Nick Franglen: Hive
Following his 24-hour Theremin marathon on The Manhattan Bridge this summer, Nick Franglen’s latest sound installation will see the experimental musician holed up for 24 hours in a remote WW2 concrete gunnery dome in the company of fifty radios, each tuned to a different station.
Franglen is inspired by the urban landscape and other found spaces, from London and Manhattan Bridges to a submarine, a mine and jet engine test bed. His work contextualises its environment, providing an often spontaneous, improvised reaction to time and place. Sound and Music is delighted to support this latest work at Langham Dome. On Armistice weekend he uses this WWII anti-aircraft training dome as a unique place
for his installation and testing site for his concept: ‘Hive’.
Almost hemispherical, the Langham Dome was used as a simulator for trainee gunners, images of enemy planes were projected onto the interior surface of the Dome so gunners could learn to use the weaponry needed to shoot them down. Nick is using the derelict building to house this installation – and together with Sound and Music he will develop this into a new, travelling installation.
‘Hive’ will be at once a remarkable sound-wall of unrepeatable, complex harmonies and structures – reflecting the daily fluctuations of the combined mass of UK's radio output as heard in one location – and a powerful comment on the choices we make in filtering that information. Those curious to experience the simultaneous broadcast of multiple stations in an enclosed space – perhaps the ultimate in immersive, surround-sound experiences – are welcome to join Nick any time between 2pm on Saturday and 2pm on Sunday.
Nick Franglen writes:
“Walking into early open air tests with just forty radios arranged in a circle felt like turning up at a party heaving with hyperactive people – local radio DJs jostling for attention with world leaders, taxi drivers and sport pundits – all with a lot to say, and all at once. And they’ve all brought their own music. Unsurprisingly, it’s chaotically beautiful and intimidating in equal measure. It’s difficult to predict how this first incarnation of ‘Hive’ will sound as the acoustics inside Langham Dome are unsettling. Like a miniature ‘Whispering Gallery’, it phases and focuses so that the sound opposite is right inside your head. This could mean that picking out individual stations will be either easy or practically impossible. The unpredictability of the project excites me greatly. What will it sound like when multiple station idents cascade down to on the hour news broadcasts, before slipping back to the highly textured chaos of music and talk again? I’m curious to find out how the piece will feel at different times of day – with sports results and traffic news punctuating the afternoon hubbub and whispering DJs administering post-club absolution at 4am before segueing into the Sunday morning religious slots…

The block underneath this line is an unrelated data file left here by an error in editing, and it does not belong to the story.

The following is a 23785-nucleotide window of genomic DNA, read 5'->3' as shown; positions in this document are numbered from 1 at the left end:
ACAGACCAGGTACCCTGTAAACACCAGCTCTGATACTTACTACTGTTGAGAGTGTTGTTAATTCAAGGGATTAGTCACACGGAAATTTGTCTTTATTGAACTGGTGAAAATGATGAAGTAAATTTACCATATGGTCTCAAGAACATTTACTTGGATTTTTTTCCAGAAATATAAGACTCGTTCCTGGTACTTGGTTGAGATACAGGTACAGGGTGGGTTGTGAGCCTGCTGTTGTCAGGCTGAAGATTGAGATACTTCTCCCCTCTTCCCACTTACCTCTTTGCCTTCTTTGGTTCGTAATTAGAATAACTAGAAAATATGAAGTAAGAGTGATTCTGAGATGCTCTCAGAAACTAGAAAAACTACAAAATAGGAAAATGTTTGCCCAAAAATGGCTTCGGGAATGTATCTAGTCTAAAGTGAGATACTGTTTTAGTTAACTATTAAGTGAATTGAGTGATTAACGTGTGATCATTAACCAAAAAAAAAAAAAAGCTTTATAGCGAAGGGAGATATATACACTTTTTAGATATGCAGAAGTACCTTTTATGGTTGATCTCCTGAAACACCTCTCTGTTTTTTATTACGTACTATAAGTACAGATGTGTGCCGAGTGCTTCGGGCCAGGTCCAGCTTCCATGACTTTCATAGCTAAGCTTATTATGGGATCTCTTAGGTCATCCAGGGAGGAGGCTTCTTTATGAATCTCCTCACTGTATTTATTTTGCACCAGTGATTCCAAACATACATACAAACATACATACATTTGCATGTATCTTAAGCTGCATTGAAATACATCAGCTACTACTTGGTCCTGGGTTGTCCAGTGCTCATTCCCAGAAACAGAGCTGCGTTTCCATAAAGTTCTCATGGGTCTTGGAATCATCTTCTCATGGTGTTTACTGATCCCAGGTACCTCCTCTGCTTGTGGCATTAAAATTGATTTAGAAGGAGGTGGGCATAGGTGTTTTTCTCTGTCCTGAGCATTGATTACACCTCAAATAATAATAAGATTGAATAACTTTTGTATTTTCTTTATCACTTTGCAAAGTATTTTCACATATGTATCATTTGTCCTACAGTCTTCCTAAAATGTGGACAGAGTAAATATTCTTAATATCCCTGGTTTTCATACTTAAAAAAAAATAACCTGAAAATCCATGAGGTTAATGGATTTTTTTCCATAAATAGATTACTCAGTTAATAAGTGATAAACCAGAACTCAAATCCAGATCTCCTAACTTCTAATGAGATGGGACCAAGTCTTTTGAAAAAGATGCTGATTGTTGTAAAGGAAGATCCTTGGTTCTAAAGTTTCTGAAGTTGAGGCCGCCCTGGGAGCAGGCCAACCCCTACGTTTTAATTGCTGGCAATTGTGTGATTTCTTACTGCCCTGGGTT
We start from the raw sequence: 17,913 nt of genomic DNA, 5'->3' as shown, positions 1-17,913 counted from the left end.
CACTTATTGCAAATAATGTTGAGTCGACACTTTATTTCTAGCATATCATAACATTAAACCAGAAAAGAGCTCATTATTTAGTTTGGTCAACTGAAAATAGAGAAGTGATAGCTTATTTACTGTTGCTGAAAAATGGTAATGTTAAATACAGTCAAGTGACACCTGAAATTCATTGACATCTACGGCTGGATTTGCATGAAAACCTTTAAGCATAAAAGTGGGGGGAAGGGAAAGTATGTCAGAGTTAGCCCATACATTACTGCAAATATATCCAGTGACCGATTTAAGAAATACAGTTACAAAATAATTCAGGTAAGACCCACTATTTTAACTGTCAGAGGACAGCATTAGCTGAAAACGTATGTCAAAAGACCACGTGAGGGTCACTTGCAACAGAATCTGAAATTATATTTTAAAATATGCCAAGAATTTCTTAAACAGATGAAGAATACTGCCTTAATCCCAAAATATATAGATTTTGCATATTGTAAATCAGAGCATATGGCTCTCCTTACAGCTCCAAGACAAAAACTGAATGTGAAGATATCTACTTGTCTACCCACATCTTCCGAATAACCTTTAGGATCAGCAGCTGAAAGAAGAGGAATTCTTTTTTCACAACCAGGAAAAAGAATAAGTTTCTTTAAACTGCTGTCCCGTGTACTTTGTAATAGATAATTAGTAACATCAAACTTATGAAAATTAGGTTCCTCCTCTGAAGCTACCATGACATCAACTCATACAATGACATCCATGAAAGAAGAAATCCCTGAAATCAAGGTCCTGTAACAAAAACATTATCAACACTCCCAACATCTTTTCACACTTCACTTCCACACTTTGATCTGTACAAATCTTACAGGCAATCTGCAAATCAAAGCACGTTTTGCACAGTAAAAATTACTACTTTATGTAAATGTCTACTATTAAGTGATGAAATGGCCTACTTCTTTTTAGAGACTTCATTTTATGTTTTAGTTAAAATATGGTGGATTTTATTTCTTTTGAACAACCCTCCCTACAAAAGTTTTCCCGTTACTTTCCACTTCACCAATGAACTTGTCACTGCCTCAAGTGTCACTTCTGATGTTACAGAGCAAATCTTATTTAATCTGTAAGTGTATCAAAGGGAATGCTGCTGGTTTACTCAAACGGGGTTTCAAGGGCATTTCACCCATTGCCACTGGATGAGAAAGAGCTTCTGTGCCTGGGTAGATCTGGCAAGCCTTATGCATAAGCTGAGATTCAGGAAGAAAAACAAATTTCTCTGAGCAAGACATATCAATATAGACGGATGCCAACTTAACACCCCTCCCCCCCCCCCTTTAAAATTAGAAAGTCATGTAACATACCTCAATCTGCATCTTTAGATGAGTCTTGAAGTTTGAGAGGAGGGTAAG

While I’m planning to record the piece in situ using moving mics and stream the results
online, I have a strong feeling that to experience ‘Hive’ properly you have to be there in it – free to move around in the space responding to where the audio pulls you. I extend an open invitation to anyone who wishes to join me and experience it for themselves.”
Nick Franglen is a founder member of Lemon Jelly, and more recently a creator of an altogether darker vein of electronica with Blacksand and solo projects. Nick has taken
experimental music to some unusual places over the past few years with improvised performances in submarines, caves, woodland glades and beneath iconic bridges, most recently playing the Theremin under Manhattan Bridge in a 24-hour interactive performance as part of Make Music New York.
Hive will run continually between 2pm on Saturday 12th and 2pm Sunday 13th November at Langham Dome, Langham, Holt, Norfolk. Visitors are welcome at any time during the 24 hours with free admission. The Langham Dome can be found 800 yards west of Langham on the road to Cockthorpe.
Watch the video of Nick's trial run for Hive
I set up the radios in a circle outside to see if they would behave. They kind of did, and I'm pleased with what it sounds like. This is of course without any of the focussing effect that the Dome will bring to the party. This film was made immediately after 6pm so most of the stations are broadcasting the news.
It takes a surprisingly long time to tune this many radios properly - the increasing background hubbub gets in the way - and as it was starting to rain I didn't make a very good job of it. There's a lot of radio crackle, partly because of me rushing but also because some of the radios I bought are rubbish. But working that out is what this trial is all about.
Once it started really chucking it down I had to derig everything right away, so I wasn't able to check out what it sounds like when the music stations actually go back to playing music again. The prospective joy of listening to Alien Sex Fiend layered with Debussy and Kylie with a splash of James Naughtie on the side will have to wait until I'm in the Langham Dome.